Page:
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Home  > The Private Cloud Paradox: Servers Closer to Home Further From ROI?
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The Private Cloud Paradox: Servers Closer to Home Further From ROI?

This post was written as part of the IBM for Midsize Business program, which provides midsize businesses with the tools, expertise and solutions they need to become engines of a smarter planet.


For every advantage of the public cloud, there is a private alternative. Want scalable resources? Agility? Expandable storage? Advocates say to invest in a private cloud and retain control of data from end to end; enjoy the benefits of a totally flexible commodity infrastructure while locking down security loopholes. Sounds ideal, but there is a growing private cloud paradox: Adoption is stalling even as this technology is heralded as a game-changer. Is building out servers close to home pushing companies further from ROI?

 

Virtual Reality

According to Eric Knorr at InfoWorld, what companies want from their private clouds is commodity scale-out infrastructure. In most cases, however, this is not the reality: Businesses are faced with the task of either migrating legacy apps to the cloud or "bending" existing infrastructure to support cloud agility. Both avenues require significant time and effort and can all but negate the bottom-line benefits of a cloud migration.

In addition, Knorr points out that private Infrastructure-as-a-Service (IaaS) is used mostly for development and testing rather than the backbone of corporate networks, while private Platform-as-a-Service (PaaS) is still in the early stages of development. Some PaaS products have been described as "clunky"; others require companies to run on specific stacks. As a result, it is difficult to predict which vendors will survive and which will fall by the wayside as their technology becomes obsolete. The public cloud, Knorr says, has solved most of the problems that inform the private cloud paradox, although for startups or specific enterprises that need a scale-out network, private may still be ideal.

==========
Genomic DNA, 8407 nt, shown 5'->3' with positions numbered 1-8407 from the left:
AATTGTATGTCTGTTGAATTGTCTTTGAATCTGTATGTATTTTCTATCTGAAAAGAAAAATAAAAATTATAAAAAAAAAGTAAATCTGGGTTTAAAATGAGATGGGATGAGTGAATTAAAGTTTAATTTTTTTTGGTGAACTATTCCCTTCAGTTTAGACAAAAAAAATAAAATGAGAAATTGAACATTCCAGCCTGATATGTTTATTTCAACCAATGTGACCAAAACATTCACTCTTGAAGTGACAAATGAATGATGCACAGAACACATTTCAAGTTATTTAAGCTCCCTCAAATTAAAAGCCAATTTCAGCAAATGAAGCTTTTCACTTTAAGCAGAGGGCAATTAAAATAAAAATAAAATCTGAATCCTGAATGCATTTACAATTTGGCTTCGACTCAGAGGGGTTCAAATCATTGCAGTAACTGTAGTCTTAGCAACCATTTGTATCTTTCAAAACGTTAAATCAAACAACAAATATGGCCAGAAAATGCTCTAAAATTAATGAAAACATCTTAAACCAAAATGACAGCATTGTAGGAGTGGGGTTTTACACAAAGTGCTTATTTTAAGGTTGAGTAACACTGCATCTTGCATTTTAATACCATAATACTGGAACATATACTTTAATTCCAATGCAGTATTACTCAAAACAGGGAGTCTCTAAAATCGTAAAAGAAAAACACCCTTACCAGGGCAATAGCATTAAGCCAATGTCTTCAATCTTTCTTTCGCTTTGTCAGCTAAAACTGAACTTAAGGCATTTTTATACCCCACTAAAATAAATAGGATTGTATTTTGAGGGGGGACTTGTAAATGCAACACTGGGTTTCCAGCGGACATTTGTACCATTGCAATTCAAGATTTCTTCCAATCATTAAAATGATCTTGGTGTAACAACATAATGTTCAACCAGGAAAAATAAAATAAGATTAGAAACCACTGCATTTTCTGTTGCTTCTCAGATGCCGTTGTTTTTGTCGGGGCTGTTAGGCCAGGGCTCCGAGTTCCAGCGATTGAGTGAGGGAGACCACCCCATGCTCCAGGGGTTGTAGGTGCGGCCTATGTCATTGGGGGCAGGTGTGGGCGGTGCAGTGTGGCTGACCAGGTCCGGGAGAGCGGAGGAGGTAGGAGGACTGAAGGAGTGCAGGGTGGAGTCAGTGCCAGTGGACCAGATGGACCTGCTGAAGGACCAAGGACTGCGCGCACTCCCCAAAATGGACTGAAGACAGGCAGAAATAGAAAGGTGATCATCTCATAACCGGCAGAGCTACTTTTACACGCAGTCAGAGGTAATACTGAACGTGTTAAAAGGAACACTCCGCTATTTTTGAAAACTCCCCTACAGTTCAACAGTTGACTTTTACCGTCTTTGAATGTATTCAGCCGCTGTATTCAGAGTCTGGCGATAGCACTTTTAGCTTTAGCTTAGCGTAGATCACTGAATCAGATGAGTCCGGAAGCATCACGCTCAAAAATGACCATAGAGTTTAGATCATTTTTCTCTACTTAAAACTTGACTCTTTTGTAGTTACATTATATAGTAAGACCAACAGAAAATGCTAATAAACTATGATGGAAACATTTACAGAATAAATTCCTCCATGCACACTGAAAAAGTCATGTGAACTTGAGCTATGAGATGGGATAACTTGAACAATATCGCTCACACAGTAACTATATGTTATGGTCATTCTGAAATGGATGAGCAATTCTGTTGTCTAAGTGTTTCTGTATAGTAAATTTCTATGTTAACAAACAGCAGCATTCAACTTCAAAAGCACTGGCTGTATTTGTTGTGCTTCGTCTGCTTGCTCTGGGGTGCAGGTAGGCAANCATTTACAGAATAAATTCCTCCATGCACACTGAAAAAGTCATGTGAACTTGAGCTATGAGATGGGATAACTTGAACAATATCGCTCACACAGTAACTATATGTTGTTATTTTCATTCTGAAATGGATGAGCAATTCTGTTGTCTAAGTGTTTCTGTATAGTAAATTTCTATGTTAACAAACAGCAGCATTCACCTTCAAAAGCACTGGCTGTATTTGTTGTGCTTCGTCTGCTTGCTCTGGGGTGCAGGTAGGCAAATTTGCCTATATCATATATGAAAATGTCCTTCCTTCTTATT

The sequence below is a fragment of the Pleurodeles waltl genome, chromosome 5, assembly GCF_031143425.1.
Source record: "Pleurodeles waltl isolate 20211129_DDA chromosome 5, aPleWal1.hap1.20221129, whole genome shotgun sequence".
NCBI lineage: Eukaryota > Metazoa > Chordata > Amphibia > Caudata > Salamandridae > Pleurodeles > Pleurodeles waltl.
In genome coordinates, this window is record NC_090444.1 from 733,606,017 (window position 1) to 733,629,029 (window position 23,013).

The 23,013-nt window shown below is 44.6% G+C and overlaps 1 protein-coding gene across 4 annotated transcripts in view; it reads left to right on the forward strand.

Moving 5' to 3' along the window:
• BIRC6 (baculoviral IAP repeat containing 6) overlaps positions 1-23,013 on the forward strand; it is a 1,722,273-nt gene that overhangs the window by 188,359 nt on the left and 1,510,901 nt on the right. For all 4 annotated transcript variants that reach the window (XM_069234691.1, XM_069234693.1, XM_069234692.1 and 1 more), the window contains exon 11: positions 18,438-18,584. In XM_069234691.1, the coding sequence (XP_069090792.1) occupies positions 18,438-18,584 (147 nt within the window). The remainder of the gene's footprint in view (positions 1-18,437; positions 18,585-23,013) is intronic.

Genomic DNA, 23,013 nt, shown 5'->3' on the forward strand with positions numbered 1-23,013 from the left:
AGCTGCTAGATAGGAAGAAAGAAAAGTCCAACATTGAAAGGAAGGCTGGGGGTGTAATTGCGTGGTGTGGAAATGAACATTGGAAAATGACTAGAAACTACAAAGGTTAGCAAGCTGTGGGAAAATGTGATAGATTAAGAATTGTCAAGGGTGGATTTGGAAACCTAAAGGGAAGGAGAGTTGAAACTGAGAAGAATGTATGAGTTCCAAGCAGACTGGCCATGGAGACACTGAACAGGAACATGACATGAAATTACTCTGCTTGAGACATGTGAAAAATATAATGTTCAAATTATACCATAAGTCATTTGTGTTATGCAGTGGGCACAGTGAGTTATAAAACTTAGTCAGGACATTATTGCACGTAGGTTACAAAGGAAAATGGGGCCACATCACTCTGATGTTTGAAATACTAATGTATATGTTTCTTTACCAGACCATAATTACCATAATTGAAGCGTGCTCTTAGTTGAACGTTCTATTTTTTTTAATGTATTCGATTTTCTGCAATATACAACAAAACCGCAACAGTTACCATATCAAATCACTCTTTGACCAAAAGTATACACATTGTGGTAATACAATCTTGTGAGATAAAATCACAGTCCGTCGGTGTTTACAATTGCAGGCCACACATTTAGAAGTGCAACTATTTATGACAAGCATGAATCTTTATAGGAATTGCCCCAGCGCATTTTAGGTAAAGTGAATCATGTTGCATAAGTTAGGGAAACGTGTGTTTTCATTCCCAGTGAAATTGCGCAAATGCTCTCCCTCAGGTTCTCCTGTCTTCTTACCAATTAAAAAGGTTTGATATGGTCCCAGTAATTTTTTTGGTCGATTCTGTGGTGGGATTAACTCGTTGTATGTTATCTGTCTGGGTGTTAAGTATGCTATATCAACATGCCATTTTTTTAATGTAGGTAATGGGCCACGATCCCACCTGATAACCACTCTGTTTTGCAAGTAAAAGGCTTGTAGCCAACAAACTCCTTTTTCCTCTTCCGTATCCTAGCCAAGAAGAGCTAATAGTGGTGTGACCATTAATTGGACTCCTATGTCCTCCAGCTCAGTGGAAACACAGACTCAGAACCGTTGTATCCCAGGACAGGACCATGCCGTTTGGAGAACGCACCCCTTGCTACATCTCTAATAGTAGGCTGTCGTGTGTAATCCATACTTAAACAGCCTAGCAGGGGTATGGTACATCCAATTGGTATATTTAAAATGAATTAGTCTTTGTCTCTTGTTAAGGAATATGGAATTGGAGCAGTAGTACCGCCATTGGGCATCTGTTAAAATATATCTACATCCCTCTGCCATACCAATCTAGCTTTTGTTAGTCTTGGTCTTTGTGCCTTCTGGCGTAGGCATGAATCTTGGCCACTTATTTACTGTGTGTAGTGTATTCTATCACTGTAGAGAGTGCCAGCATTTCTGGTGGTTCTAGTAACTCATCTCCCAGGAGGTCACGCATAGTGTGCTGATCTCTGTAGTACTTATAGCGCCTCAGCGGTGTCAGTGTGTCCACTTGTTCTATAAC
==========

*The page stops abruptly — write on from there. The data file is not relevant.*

Fighting Dirty

A Phys.org article does not see this as the end of private clouds. The piece discusses the need for environmental stewardship of cloud computing hardware, since much of what is used by servers gets stripped of precious metals once decommissioned and then dumped in landfills. With data centers growing larger — Nevada is the worldwide leader with a 2.2 million-square-foot data campus, which will soon be overtaken by China's new Langfang center, set to be bigger than the Pentagon — the amount of potential waste is skyrocketing. Most public cloud servers run 24/7 and are underutilized, meaning their hardware reaches end-of-lifespan much sooner than it would under ideal conditions.

How do companies solve the clean cloud problem? By considering the role of a hybrid deployment. Starting with a small public cloud presence, midsize businesses can safely build out private infrastructure and migrate essential elements. The private cloud can run at nearly full capacity with a public alternative on hand to spin up extra resources as needed or serve as a rapid-fire testing environment.

For midsize IT professionals, solving the private cloud paradox means following the money. What generates ROI? While a purely private cloud seems ideal on the surface, it can often be costly and complicated to move from one local server set to another, eating into any potential savings. Fully public options, meanwhile, can prove expensive if data is compromised or the service is unavailable. Hybrid clouds may offer a happy — and green — middle ground, with the added benefit of running some local stacks at or close to capacity, in turn minimizing the possibility of wasted resources.

The private cloud is not dead; private-only deployments are simply disappearing. ROI is king, and the cloud middle ground is now proving more lucrative.

 

This post was written by Doug Bonderud.

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